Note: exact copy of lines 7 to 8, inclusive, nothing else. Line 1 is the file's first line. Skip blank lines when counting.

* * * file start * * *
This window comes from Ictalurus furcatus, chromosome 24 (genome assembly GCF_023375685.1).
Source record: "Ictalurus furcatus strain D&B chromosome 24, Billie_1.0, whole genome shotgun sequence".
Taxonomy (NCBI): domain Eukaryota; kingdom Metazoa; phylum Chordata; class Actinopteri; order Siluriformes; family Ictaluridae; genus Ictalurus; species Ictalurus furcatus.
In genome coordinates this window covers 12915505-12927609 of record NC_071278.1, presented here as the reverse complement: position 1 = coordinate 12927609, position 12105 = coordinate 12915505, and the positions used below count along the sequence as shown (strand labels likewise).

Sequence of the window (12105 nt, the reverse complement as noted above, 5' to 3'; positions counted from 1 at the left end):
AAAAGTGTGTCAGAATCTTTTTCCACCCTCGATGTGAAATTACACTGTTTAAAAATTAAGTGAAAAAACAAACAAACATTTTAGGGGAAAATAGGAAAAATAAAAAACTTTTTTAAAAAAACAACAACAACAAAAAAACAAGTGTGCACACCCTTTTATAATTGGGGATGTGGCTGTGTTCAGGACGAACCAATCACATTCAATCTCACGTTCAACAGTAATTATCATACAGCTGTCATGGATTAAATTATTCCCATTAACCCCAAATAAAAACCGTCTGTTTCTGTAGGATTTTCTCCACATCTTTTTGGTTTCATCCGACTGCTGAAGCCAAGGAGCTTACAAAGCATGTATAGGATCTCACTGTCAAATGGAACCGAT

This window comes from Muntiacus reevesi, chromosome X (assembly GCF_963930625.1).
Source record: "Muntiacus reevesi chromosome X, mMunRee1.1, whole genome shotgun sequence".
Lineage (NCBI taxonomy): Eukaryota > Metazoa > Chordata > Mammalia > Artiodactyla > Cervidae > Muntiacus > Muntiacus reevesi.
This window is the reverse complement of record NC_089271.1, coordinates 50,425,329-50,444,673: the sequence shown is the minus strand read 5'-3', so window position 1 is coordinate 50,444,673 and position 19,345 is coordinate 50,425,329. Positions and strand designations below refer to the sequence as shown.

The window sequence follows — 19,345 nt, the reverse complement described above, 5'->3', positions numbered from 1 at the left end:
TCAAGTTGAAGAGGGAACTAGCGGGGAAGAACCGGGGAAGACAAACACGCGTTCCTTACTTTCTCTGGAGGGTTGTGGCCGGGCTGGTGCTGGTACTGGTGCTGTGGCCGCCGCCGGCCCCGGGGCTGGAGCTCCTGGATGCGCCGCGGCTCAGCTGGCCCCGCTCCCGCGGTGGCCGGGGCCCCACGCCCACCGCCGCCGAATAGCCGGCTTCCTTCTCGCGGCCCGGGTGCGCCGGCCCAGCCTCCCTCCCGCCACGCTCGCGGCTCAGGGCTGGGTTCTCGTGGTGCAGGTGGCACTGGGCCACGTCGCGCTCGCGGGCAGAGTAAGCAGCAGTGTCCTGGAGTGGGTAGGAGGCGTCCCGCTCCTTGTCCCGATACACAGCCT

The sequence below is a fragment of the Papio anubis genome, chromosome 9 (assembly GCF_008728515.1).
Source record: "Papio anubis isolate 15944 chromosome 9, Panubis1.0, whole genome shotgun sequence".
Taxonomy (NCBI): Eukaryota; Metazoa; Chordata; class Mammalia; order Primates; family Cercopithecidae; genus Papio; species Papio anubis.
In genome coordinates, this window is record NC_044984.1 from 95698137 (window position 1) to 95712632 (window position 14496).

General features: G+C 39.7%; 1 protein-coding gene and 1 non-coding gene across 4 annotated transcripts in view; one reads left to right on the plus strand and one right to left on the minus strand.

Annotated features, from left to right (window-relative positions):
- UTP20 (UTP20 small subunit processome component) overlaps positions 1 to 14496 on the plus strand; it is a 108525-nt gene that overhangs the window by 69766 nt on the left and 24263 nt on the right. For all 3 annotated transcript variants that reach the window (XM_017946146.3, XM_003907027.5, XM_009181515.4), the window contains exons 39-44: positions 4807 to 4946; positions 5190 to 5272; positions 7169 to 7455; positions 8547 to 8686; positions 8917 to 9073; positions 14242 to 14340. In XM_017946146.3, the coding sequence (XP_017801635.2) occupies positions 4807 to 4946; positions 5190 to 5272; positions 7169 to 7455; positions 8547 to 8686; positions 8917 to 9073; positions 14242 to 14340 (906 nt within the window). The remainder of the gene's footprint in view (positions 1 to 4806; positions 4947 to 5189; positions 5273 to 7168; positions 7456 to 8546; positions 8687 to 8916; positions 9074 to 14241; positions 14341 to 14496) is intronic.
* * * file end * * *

This window comes from Muntiacus reevesi, chromosome X (assembly GCF_963930625.1).
Source record: "Muntiacus reevesi chromosome X, mMunRee1.1, whole genome shotgun sequence".